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Kim Butler

Partners for Prosperity, Inc.

City:Mt. Enterprise

State: TX

I have 20+ years of handling alternative investments in cash, growth and income for clients nationwide.  I strive to help my clients with all things financial in every way possible over the phone and the web.  I own an alpaca farm which I enjoy working during my downtime.  I also enjoy gardening, writing and reading books.  I also train other advisors on Prosperity Economics.

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What Concerns Affluent Investors Most About the Upcoming Election?

Almost half worry that "the other party" will win

| BY Donald Liebenson

Almost half of Affluent investors say they are “very worried” about the upcoming election, according to a new survey conducted by Millionaire Corner. What issues are of the greatest concern?

The looming fiscal cliff is the greatest worry for 47 percent of Affluent investors. This is not just a domestic concern. A new BofA Merrill Lynch Fund Manager survey found that global investors now consider the U.S. fiscal cliff to be a bigger risk to their portfolios than the EU sovereign debt crisis.

Experts forecast that should the president and lawmakers be unable to reach an agreement regarding the Bush-era tax cuts, which are scheduled to expire at years-end, triggering in turn mandatory spending cuts, the country could slide back into a recession.

For 44 percent of respondents, their biggest concern about the election is that “the other party” will win. This is an indication of the partisan divide that many Affluent investors feel is responsible for the perceived inability or unwillingness of the President and lawmakers to work together to fix the economy, which is the primary campaign issue this year. These concerns were confirmed when lawmakers elected last week to break until after the November election without making any progress on the fiscal cliff front.

Almost one quarter (22 percent) of Affluent investors said that the election issue giving them the most worry is fear of a market crash. This, too, may be related in part to the unresolved fiscal cliff. They no doubt recall the bruising debt ceiling battle of August 2011, which led Standard and Poor’s to lower the country’s rating, which in turn, led to dramatic market swings.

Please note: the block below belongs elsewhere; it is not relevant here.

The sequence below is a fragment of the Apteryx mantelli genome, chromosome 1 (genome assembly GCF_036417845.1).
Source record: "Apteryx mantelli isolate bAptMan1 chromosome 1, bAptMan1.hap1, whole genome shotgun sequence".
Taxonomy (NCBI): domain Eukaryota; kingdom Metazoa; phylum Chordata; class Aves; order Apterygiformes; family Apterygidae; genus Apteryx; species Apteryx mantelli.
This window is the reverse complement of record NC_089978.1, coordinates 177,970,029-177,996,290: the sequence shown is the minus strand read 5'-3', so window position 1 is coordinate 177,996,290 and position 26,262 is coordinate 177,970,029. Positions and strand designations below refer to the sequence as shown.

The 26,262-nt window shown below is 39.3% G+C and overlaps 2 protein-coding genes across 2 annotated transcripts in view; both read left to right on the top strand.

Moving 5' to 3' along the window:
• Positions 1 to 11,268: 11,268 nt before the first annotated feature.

Could there be a repeat if no deal is reached?  At a news conference earlier this month, Federal Reserve Chairman Ben Bernanke cautioned that lawmakers were putting the U.S. economy in jeopardy. "If the fiscal cliff isn't addressed, as I've said, I don't think our tools are strong enough to offset the effects of a major fiscal shock,” he remarked. Earlier this month, Moody’salso warned that it would downgrade the country’s AAA rating one notch to AA1 should budget negotiations in Congress be unsuccessful.

About the Author

Donald Liebenson

Donald Liebenson writes news and features for Millionaire Corner. He has been published in the Chicago Tribune, The Chicago Sun-Times, The Los Angeles Times, Fiscal Times, Entertainment Weekly, Huffington Post, and other outlets. He has also served as a marketing writer for Chicago-based Questar Entertainment and distributor Baker & Taylor.  

A graduate of the University of Southern California, he is married with a college-age son. He also writes extensively about entertainment.